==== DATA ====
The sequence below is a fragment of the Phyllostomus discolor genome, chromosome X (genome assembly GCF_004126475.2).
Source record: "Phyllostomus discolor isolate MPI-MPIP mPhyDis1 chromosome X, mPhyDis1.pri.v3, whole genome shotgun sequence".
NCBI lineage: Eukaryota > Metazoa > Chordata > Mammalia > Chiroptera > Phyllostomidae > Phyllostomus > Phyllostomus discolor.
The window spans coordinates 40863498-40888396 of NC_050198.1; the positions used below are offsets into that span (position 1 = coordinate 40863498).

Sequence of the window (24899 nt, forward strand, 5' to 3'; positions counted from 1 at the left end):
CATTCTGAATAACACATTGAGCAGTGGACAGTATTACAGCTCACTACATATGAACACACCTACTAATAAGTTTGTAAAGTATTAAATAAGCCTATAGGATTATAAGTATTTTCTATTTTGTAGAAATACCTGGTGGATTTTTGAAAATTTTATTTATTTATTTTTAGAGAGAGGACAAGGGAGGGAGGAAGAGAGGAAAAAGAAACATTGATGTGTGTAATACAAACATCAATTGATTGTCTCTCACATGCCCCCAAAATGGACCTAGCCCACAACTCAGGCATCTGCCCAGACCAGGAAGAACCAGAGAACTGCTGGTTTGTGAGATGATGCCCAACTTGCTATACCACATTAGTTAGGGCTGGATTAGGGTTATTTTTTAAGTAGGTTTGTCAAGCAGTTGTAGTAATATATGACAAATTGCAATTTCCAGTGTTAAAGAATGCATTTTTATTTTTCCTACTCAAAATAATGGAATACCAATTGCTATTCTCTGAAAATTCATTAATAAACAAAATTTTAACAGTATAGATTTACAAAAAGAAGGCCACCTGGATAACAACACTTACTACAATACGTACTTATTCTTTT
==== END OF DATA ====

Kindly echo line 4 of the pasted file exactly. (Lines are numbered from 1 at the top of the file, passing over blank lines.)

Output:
The window spans coordinates 40863498-40888396 of NC_050198.1; the positions used below are offsets into that span (position 1 = coordinate 40863498).